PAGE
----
Sunday, April 5, 2020
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Dad’s Cricket Diary – Sept 29 – Everything Hurts

They say Tuesday is the worst, and I hope they’re right! I don’t think there is a muscle that isn’t sort – although only an aged athlete understands the term “sore in a good way.” That is until you try and do something, like climb the stairs on out of the train station going to work, bending over to pick up a pen, typing, sitting still, standing, drinking coffee. You get the idea.

A friend has been raving about a new sandwich place a few blocks form where I work, so we ventured up there today.  I thought it would be a good idea to attempt to “walk out” my muscle woes, but I must have looked like an invalid creaking my way amongst the early lunch time crowds.

And just as well it was the early crowds.  As we approached we saw a few people walking in the other direction holding large bundles wrapped in aluminium foil. The matching accessory to the large foil bundle was a smug grin, and every time we passed one, my guide turned around (he was a few metres ahead, of course, not being as afflicted as I was) and nodded knowingly in the direction of the foil carrier.  It was only as we entered a fairly ancient and non-descript arcade that the concentration of foil carriers increased.

They were carrying sandwiches.

When we got to the allegedly famous sandwich shop, there was a queue out of the shop. There was also a calm anticipation in the air, although fortunately none of the tension that seemed to pervade the Soup Nazi’s shop. The queue was moving fast, and once we got close it was easy to see why – there were seven sandwich hands working furiously. “Next Please!” was shouted out constantly. I barely had time to study the board and make up my mind before it was my turn.  “Smoked salmon on white,” I said.  Two enormous cross-cut pieces of vienna loaf were smothered in a mountain of ingredients before my eyes. The harsh fluorescent lightly flashed off the metre long piece of foil my sandwich-maestro peeled off the huge roll in front of her, and my meal (I use the word advisedly) was bundled up and handed to the owner of the shop, who ran the till.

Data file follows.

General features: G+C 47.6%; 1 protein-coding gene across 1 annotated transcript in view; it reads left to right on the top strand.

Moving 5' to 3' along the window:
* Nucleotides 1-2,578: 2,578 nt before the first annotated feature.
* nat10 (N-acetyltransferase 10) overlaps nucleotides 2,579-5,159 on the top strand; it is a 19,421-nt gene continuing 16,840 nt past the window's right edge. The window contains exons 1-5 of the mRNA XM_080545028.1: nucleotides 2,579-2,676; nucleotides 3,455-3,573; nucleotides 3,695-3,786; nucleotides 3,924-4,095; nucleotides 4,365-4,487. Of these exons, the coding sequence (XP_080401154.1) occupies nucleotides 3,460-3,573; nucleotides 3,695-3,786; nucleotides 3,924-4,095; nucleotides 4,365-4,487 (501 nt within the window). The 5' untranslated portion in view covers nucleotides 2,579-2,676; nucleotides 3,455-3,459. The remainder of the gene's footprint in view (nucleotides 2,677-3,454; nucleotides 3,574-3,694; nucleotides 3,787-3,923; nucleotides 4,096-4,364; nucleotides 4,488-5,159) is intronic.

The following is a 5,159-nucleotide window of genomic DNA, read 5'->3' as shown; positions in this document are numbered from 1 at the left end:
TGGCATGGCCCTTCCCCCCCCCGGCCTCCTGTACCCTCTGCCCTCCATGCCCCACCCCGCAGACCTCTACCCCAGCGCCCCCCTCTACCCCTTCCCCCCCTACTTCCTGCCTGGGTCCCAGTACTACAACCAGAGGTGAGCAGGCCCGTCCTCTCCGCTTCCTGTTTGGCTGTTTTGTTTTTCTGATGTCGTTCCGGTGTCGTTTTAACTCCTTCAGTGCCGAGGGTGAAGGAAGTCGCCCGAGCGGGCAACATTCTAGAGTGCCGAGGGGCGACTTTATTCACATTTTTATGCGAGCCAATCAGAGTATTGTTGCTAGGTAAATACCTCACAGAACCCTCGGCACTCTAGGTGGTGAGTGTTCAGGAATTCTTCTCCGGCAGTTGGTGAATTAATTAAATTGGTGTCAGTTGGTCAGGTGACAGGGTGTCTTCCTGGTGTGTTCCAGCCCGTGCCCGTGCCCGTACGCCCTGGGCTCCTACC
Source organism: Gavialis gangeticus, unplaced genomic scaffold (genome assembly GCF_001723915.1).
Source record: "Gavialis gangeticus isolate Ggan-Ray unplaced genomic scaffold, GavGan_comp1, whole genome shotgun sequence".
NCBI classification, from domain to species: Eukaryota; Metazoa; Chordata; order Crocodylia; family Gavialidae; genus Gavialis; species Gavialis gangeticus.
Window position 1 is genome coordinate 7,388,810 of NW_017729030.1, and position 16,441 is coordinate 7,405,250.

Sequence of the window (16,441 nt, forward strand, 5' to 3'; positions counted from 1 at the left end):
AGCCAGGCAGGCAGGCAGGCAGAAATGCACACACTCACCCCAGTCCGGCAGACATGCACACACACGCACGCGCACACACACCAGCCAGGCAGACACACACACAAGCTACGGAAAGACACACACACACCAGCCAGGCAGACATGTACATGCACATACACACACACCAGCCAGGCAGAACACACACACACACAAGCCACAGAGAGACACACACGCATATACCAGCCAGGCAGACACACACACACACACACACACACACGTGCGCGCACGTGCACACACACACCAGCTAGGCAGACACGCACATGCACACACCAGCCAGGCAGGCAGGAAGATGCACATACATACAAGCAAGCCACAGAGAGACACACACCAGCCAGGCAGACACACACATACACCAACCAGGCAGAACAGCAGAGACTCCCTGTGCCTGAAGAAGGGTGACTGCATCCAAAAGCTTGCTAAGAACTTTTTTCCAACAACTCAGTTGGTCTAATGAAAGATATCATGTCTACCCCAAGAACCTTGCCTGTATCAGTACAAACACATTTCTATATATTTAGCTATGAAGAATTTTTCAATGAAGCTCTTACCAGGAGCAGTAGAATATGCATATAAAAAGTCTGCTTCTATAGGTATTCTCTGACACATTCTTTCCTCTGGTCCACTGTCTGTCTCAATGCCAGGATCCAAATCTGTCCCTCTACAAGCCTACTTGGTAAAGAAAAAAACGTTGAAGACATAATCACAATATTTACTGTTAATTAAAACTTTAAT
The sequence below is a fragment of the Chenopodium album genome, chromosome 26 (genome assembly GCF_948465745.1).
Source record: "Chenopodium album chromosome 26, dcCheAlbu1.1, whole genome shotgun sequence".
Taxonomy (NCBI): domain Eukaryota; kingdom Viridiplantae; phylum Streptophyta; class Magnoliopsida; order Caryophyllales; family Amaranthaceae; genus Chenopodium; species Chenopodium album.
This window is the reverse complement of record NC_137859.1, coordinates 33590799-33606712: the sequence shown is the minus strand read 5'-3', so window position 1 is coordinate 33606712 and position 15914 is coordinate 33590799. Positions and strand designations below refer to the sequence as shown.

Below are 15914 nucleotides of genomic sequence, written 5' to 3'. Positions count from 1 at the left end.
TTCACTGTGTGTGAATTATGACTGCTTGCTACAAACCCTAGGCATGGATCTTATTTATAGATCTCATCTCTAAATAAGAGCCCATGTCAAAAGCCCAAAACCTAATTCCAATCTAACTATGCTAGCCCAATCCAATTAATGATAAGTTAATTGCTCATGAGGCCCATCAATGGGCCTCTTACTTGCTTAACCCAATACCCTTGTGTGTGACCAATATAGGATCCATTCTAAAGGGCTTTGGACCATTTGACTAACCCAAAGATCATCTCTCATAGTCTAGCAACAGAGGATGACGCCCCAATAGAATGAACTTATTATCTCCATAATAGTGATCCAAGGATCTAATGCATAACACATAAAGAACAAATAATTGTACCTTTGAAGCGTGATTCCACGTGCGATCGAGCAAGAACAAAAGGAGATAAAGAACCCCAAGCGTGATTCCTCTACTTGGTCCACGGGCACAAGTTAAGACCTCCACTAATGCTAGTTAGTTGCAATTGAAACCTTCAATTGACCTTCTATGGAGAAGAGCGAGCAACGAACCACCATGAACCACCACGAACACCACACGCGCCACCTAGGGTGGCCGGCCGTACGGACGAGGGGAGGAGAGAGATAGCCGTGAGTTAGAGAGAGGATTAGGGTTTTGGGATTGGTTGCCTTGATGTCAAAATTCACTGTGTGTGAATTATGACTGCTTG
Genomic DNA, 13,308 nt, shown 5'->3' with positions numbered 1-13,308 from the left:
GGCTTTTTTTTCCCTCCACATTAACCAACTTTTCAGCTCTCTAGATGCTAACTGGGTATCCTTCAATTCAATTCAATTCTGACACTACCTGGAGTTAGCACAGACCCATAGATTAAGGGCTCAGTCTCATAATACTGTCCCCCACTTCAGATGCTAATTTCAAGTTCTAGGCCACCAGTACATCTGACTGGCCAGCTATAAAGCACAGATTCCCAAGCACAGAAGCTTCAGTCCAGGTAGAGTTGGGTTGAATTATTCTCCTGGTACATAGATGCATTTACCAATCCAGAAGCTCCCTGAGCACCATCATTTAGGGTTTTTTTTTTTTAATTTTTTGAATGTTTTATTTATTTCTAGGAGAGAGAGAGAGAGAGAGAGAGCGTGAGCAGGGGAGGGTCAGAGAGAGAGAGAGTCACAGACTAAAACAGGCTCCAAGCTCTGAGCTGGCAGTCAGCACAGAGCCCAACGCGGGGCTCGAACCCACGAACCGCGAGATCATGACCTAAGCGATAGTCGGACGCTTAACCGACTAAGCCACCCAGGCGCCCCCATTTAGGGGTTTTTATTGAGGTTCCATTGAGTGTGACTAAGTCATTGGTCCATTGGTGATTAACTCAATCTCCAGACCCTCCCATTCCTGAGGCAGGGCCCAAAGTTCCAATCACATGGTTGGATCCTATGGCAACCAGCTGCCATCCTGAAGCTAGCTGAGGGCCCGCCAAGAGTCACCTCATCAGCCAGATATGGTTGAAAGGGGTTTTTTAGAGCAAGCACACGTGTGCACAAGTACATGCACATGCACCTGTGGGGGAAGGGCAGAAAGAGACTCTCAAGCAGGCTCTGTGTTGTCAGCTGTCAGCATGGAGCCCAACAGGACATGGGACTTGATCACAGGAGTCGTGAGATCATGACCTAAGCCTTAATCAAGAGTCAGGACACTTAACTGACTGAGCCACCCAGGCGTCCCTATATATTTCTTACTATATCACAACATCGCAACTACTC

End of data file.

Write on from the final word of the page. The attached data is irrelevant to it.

Ten bucks. I saw a lot of ten buck notes changing hands.

We found a seat in a nearly food hall, where there were a number of people chowing down on enormous sandwiches that had been released form their foil tombs.

It was delicious.  I’ll be back.

I had a revelation tonight at home. The supply of teaspoons is an ever diminishing resource in our house. There are never enough, and tonight I got a hint at why. Mrs Cricket requested a hot chocolate before bed, and when opening the very large Milo tin that fuels the children’s habit, I found 2 teaspoons, apparently permanently in residence. One looked clean, one looked like it had had a few goes at stirring milk. I took them both out and put them in the dishwasher. I didn’t have a milo myself.


Read the next entry in Dad’s Cricket Diary here

This work of fiction © Dave Cornford


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